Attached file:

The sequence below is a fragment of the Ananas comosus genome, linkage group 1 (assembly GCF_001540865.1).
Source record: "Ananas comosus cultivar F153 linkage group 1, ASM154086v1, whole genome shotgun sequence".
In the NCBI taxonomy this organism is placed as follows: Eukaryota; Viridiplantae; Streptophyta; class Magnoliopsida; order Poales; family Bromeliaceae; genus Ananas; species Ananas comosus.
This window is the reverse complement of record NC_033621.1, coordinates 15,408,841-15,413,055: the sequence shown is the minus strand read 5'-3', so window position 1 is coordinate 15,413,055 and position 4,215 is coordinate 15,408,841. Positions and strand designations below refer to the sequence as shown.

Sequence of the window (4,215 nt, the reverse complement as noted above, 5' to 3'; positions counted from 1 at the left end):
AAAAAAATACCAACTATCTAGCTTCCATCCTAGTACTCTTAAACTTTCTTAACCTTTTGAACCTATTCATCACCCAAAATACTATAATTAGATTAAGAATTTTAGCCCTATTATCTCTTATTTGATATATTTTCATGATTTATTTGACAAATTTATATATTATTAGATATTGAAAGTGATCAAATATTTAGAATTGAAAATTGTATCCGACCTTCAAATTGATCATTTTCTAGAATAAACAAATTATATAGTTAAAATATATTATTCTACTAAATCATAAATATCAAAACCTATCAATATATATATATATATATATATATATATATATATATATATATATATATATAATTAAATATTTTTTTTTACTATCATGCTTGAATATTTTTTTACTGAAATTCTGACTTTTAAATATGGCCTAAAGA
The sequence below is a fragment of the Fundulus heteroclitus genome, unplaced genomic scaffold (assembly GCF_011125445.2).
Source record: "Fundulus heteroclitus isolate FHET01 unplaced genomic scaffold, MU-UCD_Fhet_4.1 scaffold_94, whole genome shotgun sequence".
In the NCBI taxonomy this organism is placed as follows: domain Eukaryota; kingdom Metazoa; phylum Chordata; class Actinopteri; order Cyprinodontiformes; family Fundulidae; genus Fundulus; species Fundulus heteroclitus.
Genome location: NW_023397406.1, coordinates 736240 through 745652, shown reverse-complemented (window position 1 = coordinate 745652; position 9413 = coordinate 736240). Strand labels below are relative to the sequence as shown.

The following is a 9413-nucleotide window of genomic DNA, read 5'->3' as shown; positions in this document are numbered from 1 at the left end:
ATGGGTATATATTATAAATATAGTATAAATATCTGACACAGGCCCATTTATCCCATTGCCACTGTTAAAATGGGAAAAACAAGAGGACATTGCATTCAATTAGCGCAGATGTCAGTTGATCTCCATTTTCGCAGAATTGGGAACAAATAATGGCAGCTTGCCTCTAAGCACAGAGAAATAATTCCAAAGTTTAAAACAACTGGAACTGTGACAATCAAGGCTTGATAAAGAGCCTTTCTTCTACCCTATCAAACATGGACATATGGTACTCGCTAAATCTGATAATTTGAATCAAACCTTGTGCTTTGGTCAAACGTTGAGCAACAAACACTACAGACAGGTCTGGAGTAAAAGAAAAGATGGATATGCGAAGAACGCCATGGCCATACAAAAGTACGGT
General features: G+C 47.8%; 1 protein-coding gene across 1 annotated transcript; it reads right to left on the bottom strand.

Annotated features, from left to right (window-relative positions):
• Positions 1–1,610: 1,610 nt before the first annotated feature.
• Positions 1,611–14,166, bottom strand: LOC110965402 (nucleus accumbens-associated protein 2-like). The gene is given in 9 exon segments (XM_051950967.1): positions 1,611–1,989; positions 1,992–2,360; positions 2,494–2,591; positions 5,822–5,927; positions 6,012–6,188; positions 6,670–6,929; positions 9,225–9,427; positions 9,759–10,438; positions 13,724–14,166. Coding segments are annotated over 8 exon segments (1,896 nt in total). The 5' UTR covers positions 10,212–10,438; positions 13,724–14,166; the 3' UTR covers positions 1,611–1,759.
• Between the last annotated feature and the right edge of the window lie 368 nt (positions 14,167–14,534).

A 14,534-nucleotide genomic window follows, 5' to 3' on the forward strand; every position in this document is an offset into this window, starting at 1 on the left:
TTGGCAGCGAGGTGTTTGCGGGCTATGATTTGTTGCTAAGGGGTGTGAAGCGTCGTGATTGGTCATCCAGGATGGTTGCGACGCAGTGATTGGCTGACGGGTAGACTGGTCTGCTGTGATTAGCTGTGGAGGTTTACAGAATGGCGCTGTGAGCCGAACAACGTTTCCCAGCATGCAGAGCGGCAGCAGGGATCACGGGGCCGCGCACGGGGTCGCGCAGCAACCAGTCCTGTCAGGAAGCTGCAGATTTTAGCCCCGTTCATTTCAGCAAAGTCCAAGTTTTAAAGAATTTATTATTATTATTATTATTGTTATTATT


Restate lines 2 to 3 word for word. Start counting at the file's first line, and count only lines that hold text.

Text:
Source record: "Ananas comosus cultivar F153 linkage group 1, ASM154086v1, whole genome shotgun sequence".
In the NCBI taxonomy this organism is placed as follows: Eukaryota; Viridiplantae; Streptophyta; class Magnoliopsida; order Poales; family Bromeliaceae; genus Ananas; species Ananas comosus.